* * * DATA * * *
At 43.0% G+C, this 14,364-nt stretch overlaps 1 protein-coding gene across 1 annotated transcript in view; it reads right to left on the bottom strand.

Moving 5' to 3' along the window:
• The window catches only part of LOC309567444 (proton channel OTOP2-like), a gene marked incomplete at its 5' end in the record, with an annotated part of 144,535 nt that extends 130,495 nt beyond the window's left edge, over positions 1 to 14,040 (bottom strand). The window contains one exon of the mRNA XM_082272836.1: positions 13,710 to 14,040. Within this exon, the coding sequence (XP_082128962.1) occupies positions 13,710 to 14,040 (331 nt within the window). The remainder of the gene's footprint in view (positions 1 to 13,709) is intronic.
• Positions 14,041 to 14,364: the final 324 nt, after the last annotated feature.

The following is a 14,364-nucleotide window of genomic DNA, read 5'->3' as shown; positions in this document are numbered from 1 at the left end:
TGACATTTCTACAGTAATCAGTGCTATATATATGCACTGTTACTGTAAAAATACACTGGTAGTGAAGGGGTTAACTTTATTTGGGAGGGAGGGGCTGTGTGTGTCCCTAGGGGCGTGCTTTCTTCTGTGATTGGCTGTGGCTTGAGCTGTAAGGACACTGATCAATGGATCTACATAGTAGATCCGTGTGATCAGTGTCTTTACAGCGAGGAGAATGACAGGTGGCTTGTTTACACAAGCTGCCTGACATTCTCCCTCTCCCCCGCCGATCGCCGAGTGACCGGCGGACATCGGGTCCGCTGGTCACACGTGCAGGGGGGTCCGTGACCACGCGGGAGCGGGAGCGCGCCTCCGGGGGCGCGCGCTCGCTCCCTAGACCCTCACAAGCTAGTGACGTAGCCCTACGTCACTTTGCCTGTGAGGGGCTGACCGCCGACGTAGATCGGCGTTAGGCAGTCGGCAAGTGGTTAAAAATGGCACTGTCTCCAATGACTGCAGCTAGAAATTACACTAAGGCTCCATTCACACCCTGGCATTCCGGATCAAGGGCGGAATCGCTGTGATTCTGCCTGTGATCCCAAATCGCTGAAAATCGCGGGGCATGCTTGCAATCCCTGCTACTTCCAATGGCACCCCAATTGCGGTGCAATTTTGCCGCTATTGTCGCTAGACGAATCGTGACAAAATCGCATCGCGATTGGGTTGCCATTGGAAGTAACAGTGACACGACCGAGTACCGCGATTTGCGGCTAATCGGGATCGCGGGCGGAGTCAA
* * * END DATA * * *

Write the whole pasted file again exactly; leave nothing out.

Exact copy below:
At 43.0% G+C, this 14,364-nt stretch overlaps 1 protein-coding gene across 1 annotated transcript in view; it reads right to left on the bottom strand.

Moving 5' to 3' along the window:
• The window catches only part of LOC309567444 (proton channel OTOP2-like), a gene marked incomplete at its 5' end in the record, with an annotated part of 144,535 nt that extends 130,495 nt beyond the window's left edge, over positions 1 to 14,040 (bottom strand). The window contains one exon of the mRNA XM_082272836.1: positions 13,710 to 14,040. Within this exon, the coding sequence (XP_082128962.1) occupies positions 13,710 to 14,040 (331 nt within the window). The remainder of the gene's footprint in view (positions 1 to 13,709) is intronic.
• Positions 14,041 to 14,364: the final 324 nt, after the last annotated feature.

The following is a 14,364-nucleotide window of genomic DNA, read 5'->3' as shown; positions in this document are numbered from 1 at the left end:
TGACATTTCTACAGTAATCAGTGCTATATATATGCACTGTTACTGTAAAAATACACTGGTAGTGAAGGGGTTAACTTTATTTGGGAGGGAGGGGCTGTGTGTGTCCCTAGGGGCGTGCTTTCTTCTGTGATTGGCTGTGGCTTGAGCTGTAAGGACACTGATCAATGGATCTACATAGTAGATCCGTGTGATCAGTGTCTTTACAGCGAGGAGAATGACAGGTGGCTTGTTTACACAAGCTGCCTGACATTCTCCCTCTCCCCCGCCGATCGCCGAGTGACCGGCGGACATCGGGTCCGCTGGTCACACGTGCAGGGGGGTCCGTGACCACGCGGGAGCGGGAGCGCGCCTCCGGGGGCGCGCGCTCGCTCCCTAGACCCTCACAAGCTAGTGACGTAGCCCTACGTCACTTTGCCTGTGAGGGGCTGACCGCCGACGTAGATCGGCGTTAGGCAGTCGGCAAGTGGTTAAAAATGGCACTGTCTCCAATGACTGCAGCTAGAAATTACACTAAGGCTCCATTCACACCCTGGCATTCCGGATCAAGGGCGGAATCGCTGTGATTCTGCCTGTGATCCCAAATCGCTGAAAATCGCGGGGCATGCTTGCAATCCCTGCTACTTCCAATGGCACCCCAATTGCGGTGCAATTTTGCCGCTATTGTCGCTAGACGAATCGTGACAAAATCGCATCGCGATTGGGTTGCCATTGGAAGTAACAGTGACACGACCGAGTACCGCGATTTGCGGCTAATCGGGATCGCGGGCGGAGTCAA